The Quest | The Free Press of Reed College

Reedies Vie For Watson Fellowship

Clockwise from bottom left: Claire Tomforde-Garner, Adrienne Wise, Lucy Bellwoood, and D’nae Henderson, all Class of 2012

By this time next year, one of Reed’s four Watson Fellowship nominees could be traveling around the world, pursuing their passion with a budget of $25,000. The Fellowship, sponsored by the Thomas J. Watson Foundation, supports students of promise “a year of independent, purposeful exploration and travel,” according to the foundation’s website. It has been three years since a Reedie won the travel fellowship, and Lucy Bellwood ’12, Claire Thomforde-Garner ’12, D’nae Henderson ’12, and Adrienne Wise ’12 are hoping that this will be their year.

In the words of Wise, “the Watson is unique because it’s not academic.” The foundation’s rules are relatively simple. “You must leave the U.S. for 12 months… you should be challenged by your project yet it should be feasible… returning to places you’ve studied or lived before is usually not a good idea… you can propose a project on almost any topic” and “you need not be an expert on you project, but you should be well informed about it.” Bellwood noted that “they spend a bunch of time defining what the Watson is not and not what it is. I guess it’s kind of like the Honor Principle—defining it would kill it.”

Like the other candidates, Studio Art major Bellwood spent about four months drafting up her project, which revolves around her love for comics.  She will travel through Russia, Croatia, Switzerland, Germany, Latvia, Netherlands and Portugal, delving into the underground art and comic communities through a series of festivals. Opposed to the American view of art as a solitary act, many of these communities view the artistic process as a communal action. Lucy describes the practice of making a scribbling sketch and then hanging it on the wall. “That’s hard for me,” she said. “I’m classically trained and I like clean lines… this project scares the shit out of me.” She doesn’t speak the language of any country she will visit, so she hopes to use her art as an “interpretive language.” Throughout her adventures, she will also force herself to work every day on a drawn travelogue. (For more on Lucy’s art, see page 4. To read about Lucy’s thesis, see page 7.)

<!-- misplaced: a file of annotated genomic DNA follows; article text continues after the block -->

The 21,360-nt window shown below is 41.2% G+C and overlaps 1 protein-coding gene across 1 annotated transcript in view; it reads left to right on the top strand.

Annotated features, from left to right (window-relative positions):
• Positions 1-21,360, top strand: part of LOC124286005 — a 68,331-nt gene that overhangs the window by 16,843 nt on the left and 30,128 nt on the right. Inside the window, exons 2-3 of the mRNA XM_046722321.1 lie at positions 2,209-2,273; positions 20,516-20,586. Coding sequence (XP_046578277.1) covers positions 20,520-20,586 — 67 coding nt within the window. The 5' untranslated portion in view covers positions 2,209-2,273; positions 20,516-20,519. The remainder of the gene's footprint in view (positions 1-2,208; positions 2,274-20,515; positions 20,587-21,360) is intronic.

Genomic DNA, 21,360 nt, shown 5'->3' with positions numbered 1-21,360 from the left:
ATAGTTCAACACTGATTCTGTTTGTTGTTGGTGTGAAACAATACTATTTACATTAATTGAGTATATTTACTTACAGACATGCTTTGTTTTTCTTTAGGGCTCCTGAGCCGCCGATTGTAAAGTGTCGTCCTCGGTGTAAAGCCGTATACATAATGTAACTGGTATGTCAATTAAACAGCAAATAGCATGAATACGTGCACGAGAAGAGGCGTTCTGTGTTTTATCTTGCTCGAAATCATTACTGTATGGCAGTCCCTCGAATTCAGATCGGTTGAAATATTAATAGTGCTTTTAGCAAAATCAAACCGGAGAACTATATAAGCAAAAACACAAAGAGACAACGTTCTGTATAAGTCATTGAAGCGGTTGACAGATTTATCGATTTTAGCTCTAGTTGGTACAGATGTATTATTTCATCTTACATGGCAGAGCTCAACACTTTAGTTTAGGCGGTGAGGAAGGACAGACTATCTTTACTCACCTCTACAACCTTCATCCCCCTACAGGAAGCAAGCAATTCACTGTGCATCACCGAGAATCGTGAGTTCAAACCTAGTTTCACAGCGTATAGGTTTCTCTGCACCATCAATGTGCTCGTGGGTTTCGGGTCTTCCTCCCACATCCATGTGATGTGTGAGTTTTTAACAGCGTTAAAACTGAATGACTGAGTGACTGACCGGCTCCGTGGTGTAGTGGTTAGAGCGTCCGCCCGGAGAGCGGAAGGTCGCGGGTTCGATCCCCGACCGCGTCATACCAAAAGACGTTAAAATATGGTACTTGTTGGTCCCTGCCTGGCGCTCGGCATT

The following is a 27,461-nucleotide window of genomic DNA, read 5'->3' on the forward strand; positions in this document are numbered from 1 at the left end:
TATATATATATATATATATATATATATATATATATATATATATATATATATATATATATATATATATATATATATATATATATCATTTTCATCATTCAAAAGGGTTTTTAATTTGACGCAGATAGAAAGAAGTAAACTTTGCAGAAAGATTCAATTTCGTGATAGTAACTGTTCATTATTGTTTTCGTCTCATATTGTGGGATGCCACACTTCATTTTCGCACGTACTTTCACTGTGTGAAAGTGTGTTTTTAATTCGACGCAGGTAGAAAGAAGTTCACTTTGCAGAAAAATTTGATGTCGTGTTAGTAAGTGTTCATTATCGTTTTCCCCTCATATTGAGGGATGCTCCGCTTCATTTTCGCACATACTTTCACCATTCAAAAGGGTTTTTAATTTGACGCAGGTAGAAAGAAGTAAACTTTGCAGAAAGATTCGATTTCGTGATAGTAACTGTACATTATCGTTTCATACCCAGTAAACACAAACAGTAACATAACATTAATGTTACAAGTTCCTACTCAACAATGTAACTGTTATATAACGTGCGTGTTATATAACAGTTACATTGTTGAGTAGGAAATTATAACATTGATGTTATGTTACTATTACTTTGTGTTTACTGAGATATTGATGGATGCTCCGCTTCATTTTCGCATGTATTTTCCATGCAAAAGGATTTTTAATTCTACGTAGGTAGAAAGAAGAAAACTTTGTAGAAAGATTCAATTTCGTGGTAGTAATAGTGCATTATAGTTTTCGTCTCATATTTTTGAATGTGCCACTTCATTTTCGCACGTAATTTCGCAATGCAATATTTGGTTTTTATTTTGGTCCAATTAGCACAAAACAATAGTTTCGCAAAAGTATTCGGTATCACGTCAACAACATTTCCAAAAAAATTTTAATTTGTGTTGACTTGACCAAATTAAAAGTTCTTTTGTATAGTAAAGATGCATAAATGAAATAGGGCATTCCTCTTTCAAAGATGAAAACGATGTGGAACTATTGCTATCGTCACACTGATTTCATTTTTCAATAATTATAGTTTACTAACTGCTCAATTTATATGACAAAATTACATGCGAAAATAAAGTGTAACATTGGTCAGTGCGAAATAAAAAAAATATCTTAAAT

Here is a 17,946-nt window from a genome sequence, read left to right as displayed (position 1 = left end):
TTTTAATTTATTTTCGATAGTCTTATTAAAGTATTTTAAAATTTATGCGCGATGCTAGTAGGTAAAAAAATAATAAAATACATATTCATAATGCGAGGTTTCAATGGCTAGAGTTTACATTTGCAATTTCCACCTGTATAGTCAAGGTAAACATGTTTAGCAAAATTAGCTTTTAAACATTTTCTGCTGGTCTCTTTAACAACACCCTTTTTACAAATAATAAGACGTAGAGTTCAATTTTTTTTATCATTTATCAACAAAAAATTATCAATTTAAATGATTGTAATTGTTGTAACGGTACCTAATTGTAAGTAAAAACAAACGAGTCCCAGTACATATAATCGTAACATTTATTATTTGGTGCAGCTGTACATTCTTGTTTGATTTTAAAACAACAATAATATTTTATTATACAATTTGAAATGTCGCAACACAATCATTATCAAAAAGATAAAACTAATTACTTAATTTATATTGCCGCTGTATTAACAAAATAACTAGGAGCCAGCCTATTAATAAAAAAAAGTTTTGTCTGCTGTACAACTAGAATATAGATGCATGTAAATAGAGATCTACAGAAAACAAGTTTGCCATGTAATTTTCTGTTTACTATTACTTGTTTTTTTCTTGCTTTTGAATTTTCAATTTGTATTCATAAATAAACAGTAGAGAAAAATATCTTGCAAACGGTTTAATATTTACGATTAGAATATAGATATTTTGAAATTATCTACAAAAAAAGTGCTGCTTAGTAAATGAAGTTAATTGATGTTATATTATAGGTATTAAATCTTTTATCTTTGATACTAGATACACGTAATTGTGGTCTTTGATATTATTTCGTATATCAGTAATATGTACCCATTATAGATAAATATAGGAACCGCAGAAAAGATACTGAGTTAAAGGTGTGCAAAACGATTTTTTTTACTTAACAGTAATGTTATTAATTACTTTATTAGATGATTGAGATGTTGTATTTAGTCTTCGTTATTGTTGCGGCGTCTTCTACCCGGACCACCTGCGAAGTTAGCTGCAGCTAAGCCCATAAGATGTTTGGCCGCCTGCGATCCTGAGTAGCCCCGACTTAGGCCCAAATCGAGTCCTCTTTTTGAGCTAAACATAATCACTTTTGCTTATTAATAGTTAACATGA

Claire Thomforde-Garner’s project also launches off from her academic focus (Theatre-Dance), but it will land her far away from her thesis desk. She plans to visit Indonesia, Cambodia, Australia, Zimbabwe, and India in order to compare traditional indigenous dance forms with those being practiced in urban companies. She has targeted indigenous groups in each country that “use dance as a way of praying, communicating, educating, or storytelling.” She added that “all of these countries are very aware of globalization and preserve [their traditions] by integrating rather than isolating…There is a lot of devaluing of traditional dances in anthropological and dance studies, and I want to reevaluate how indigenous and traditional cultures influence contemporary dance.”

The artistic question that drives Adrienne Wise’s proposal is how theatrical elements can be incorporated in progressive circus troupes. After practicing aerials, particularly tissue (the hanging ribbon that people climb and hang from in the quad) for years, the Psychology major decided to try to study with circus companies in the UK, Spain and Argentina. The groups she has chosen “are more modern. They incorporate character elements to convey meaning. There’s more of a story instead of just saying, ‘here’s an act and here’s another act.’” Wise will attend various circus schools, “some that are more prestigious, and some that are looser with more of an artistic focus—more experimental and less technical.” Though she did not originally plan to apply for the fellowship, she had always planned to take some time to train before graduate school. When she discovered the Watson, she thought: “Whoa, so I could get paid to do that.”

History-Literature major D’nae Henderson conceived of her project on Valentine’s Day of her sophomore year when she was writing a paper about the ethics of Ecuadorian rose cultivation for a History seminar. She had originally taken up gardening “out of a feeling of rootlessness” after a childhood in a military family. She decided that, among plants, “roses in particular are the master species” and their ethical implications further piqued her interest. So gradually she devised a Watson proposal to work at rose gardens in Australia, India, Ecuador, and France, learning cultivating techniques while examining each country’s industry. The final destination, Ecuador, will be the “capstone” of her travels as she compares the farm Novato Roses, which specializes in organic and fair trade techniques, with other less humane and environmentally sustainable farms. Her project’s overarching ethical question is “how can humans’ relations with evil teach us to be peaceful and loving with each other?”

“Writing a Watson proposal is a moment of introspection and reflection,” Henderson noted. “Even if you don’t get it, it’s still worthwhile.” Bellwood was rather less subtle in her endorsement. “There should be more people applying,” she said. “At Reed there’s a whole lot of up here thinking,” pointing to her head, “and not a lot of down here thinking,” pointing to her heart. “The Watson allows for a synthesis of those types of thought.”

Printed: 11/17/11


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